The European Union - between Scylla and Charybdis?

The conference 'The European Union - between Scylla and Charybdis?' gathered European academics to discuss the challenges the European Union has been facing lately. 

European Council meeting

It is widely held that the post-war liberal order that heralded in an international regime bent on promoting human rights, peaceful co-existence and free trade is facing unprecedented challenges. One set of challenges emanates ‘from within’ and pertains to the manner in which the rise of neo-liberal economic globalism has emptied out space for human rights and democracy and is instead fostering technocracy and rights of corporations. Another set of challenges emanates ‘from without’ through various forms of populist-driven ethno-nationalist resurgence.

The Trump presidency and its insistence on America First has sparked grave concerns as to whether the United States – historically one of the main pillars of the post-war liberal order - will continue to sustain this. Trump has held up immigrants and asylum seekers as security threats. Fear of terrorism and hostility to Islam are drawn on to actively foster securitization and are intrinsic to a nationalist reaction that engulfs most of the West. The Brexiteers are typically divided along these lines, with the Farage wing stressing nationalism and anti-immigration, and the Johnson wing stressing open international trade unencumbered by social and environmental regulations. The post-war liberal human rights based order is thus faced with the Scylla of ‘internal’ threats from a de-politicizing economic neo-liberalism and the Charybdis of ‘external’ threats from re-politicizing nationalist and securitizing reactions.

This conference will discuss these challenges with explicit reference to the European Union (EU). The EU faces a range of existential threats and has since 2008 gone through a significant structural mutation. We are particularly interested in the agents of transformation; the implications for the European Union as a system of governing; and the prospects for constitutional democracy in Europe.

There is a curious transnational character to the nationalist reactions that requires explicit attention. What is the EU’s role – is it a mere recipient, or might it also precipitate such reactions? What is the nature of the EU’s structural mutation? How has that affected its governing ability and legitimacy? One aspect of the structural mutation is a hardening of governance, a pattern of de-constitutionalization, and increased technocracy. Do we witness new forms of governing that represent new constellations of politics and administration? A case in point is what we will term the rise of the pseudocrat and pseudocracy that refers to a particular combination of politics and expertise.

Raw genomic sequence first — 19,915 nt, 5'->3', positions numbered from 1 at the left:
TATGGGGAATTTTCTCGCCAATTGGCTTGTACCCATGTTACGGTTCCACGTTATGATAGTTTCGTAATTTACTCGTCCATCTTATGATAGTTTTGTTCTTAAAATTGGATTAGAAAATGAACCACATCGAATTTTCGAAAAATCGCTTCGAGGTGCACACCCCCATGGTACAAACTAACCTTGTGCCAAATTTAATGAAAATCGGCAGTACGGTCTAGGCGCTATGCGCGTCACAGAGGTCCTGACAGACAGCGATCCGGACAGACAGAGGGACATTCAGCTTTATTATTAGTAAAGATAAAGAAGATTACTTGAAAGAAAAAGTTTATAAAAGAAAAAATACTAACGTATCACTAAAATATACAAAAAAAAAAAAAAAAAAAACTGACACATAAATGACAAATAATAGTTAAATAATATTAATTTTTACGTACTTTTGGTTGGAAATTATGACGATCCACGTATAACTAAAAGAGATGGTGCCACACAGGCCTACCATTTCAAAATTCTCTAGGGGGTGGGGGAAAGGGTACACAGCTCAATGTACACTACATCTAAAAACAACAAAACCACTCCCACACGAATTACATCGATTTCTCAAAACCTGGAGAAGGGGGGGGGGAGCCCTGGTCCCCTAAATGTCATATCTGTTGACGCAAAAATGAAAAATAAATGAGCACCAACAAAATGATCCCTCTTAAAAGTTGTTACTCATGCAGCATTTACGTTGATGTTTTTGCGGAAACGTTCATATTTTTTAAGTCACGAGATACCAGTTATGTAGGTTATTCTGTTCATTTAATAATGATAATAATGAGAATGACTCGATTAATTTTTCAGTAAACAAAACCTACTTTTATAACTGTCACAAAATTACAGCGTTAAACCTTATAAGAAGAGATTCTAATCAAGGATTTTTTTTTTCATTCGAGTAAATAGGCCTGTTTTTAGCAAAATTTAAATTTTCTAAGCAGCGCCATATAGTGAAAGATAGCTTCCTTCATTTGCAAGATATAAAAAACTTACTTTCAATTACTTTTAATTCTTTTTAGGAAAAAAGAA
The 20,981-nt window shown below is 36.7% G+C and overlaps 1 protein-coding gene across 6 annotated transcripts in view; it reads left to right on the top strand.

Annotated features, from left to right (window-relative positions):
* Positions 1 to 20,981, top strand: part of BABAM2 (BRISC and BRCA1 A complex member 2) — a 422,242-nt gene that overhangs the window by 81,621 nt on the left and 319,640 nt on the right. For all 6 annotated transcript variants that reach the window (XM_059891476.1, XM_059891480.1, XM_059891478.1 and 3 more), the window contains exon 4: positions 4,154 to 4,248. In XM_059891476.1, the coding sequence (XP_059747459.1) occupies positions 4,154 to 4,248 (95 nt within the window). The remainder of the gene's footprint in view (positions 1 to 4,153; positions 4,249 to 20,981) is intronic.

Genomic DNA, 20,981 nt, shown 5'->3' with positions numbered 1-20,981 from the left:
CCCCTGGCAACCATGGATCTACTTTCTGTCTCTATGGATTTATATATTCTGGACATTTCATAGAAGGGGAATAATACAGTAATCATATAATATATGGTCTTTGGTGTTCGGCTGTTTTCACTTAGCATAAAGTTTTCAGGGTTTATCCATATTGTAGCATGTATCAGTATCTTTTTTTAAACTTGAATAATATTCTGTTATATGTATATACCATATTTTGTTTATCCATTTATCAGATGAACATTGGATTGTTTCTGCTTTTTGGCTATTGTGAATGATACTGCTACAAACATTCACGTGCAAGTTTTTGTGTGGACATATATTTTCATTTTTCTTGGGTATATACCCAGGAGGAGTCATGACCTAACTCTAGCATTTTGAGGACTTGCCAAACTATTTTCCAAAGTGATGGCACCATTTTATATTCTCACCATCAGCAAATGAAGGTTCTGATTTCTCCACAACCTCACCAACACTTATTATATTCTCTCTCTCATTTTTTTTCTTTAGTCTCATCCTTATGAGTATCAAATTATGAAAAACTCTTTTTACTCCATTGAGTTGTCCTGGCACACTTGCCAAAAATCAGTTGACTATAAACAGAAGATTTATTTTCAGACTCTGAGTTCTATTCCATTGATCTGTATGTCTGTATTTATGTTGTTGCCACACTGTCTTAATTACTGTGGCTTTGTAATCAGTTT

What is the relationship between these EU structural transformations – technocracy – and populist reactions? How to understand populism?

The role of media appears to be janus-faced - it might be helping to foster populism, and it might serve to hold populism accountable. The media may undercut as well as underwrite democracy.

What are the implications for ‘the democratic chain of governing’? We focus on the constitutive features of constitutionally entrenched representative party democracy, including citizenship, political parties, representative assemblies and systems of governing.


Day 1: Thursday 26 April 2018

Place: Professorboligen, Karl Johans gate 47

09.00 – 09.15 Opening
09.15 – 12.30

Session 1: Two parts of the trilemma: Populism versus technocracy


Chair: Mads Andenæs, Department of Private Law, University of Oslo

Presentations by:
Daniele Caramani, University of Zurich
Chris Bickerton, University of Cambridge
Cathrine Holst,  ARENA, University of Oslo
Erik O. Eriksen, ARENA, University of Oslo
Sverker Gustavsson, Uppsala University

12.30 – 13.30


13.30 – 17.00

Session 2: Two parts of the trilemma: Populism and mediatization


Chair: John Erik Fossum, ARENA, University of Oslo

Presentations by:
Benjamin Moffitt, Uppsala University
Asimina Michailidou, ARENA, University of Oslo
Hans-Jörg Trenz, ARENA, University of Oslo
Tuukka Ylä-Anttila, University of Helsinki
Michael Hameleers, University of Amsterdam


Day 2: Friday 27 April 2018 

Place: Room Kjerka, Domus Media Vest, Karl Johans gt. 47, second floor

09.00 – 12.00

Session 3: European Reflections


Chair: Hans-Jörg Trenz, ARENA, University of Oslo

Hauke Brunkhorst, University of Flensburg
Monica Eigmüller, University of Flensburg
Dario Castiglione, University of Exeter
Jonathan White, London School of Economics and Political Science
Chris Lord,  ARENA, University of Oslo
John Erik Fossum, ARENA, University of Oslo

12.30 – 13.00


Participation by invitation only.

Published Apr. 2, 2018 10:00 AM - Last modified Feb. 4, 2022 2:41 PM